On November 1, 2022, OpenSSL disclosed  OpenSSL vulnerabilities including CVE-2022-4450. This vulnerability affects the ACOS SSL/TLS Data Plane and is addressed in this document.
|1||CVE-2022-4304||CVSSv3||5.9 Medium||openssl: double free after calling PEM_read_bio_ex |
The table below indicates releases of ACOS exposed to this vulnerability and ACOS releases that address them. ACOS release families not indicated below are unaffected by these vulnerabilities.
Customers using affected ACOS releases can overcome vulnerability exposures by updating to the indicated resolved release. If the table does not list a corresponding resolved or unaffected release, then no ACOS release update is currently available.
|Releases Affected||Releases Resolved or Unaffected|
|5.0.0 – 5.2.1-P6||5.2.1-P7|
Software updates that address these vulnerabilities are or will be published at the following URL:
The following table shares brief descriptions for the vulnerabilities addressed in this document.
|Vulnerability ID||Vulnerability Description|
The function PEM_read_bio_ex() reads a PEM file from a BIO and parses and decodes the "name" (e.g. "CERTIFICATE"), any header data and the payload data. If the function succeeds then the "name_out", "header" and "data" arguments are populated with pointers to buffers containing the relevant decoded data. The caller is responsible for freeing those buffers. It is possible to construct a PEM file that results in 0 bytes of payload data. In this case PEM_read_bio_ex() will return a failure code but will populate the header argument with a pointer to a buffer that has already been freed. If the caller also frees this buffer then a double free will occur. This will most likely lead to a crash. This could be exploited by an attacker who has the ability to supply malicious PEM files for parsing to achieve a denial of service attack. The functions PEM_read_bio() and PEM_read() are simple wrappers around PEM_read_bio_ex() and therefore these functions are also directly affected. These functions are also called indirectly by a number of other OpenSSL functions including PEM_X509_INFO_read_bio_ex() and SSL_CTX_use_serverinfo_file() which are also vulnerable. Some OpenSSL internal uses of these functions are not vulnerable because the caller does not free the header argument if PEM_read_bio_ex() returns a failure code. These locations include the PEM_read_bio_TYPE() functions as well as the decoders introduced in OpenSSL 3.0. The OpenSSL asn1parse command line application is also impacted by this issue.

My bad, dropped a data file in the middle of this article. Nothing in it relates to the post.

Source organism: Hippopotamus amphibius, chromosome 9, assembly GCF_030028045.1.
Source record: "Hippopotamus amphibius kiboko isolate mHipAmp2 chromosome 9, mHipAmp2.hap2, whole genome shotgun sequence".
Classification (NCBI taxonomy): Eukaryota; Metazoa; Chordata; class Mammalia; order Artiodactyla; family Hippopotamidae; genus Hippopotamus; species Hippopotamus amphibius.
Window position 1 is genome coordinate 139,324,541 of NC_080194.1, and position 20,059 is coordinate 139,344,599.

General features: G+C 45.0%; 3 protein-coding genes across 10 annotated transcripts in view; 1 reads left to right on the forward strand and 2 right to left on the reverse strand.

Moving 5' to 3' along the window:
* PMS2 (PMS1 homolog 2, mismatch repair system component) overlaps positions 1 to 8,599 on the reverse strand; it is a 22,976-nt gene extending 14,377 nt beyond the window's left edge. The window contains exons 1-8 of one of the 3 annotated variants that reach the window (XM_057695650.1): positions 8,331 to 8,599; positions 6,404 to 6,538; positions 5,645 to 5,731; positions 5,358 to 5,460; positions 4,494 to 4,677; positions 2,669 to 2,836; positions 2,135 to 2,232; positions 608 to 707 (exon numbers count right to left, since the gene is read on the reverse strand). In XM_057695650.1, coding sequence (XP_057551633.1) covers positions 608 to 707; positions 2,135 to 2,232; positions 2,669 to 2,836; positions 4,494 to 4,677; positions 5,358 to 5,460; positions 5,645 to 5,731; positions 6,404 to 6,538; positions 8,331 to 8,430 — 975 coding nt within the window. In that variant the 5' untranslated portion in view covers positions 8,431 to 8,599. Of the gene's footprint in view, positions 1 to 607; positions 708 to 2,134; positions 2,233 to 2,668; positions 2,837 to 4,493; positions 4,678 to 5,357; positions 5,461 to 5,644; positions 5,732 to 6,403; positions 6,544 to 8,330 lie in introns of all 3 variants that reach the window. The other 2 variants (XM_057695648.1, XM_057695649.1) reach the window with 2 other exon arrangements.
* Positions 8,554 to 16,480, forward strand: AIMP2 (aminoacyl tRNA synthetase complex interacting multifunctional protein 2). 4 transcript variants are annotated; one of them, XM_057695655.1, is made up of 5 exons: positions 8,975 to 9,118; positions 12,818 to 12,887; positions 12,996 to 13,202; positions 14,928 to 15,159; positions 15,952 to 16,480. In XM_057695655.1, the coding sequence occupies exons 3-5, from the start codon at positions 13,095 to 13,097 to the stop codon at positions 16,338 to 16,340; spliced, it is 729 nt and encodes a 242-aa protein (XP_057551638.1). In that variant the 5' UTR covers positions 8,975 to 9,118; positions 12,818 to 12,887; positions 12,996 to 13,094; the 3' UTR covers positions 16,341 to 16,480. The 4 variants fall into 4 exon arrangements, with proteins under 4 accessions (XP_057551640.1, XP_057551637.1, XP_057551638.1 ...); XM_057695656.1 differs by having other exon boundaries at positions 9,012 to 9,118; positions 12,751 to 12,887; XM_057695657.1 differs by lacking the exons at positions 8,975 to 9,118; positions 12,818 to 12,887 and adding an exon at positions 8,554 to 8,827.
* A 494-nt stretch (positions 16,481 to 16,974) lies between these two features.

|Ref #||General Link|
|1.0||April 28, 2023||
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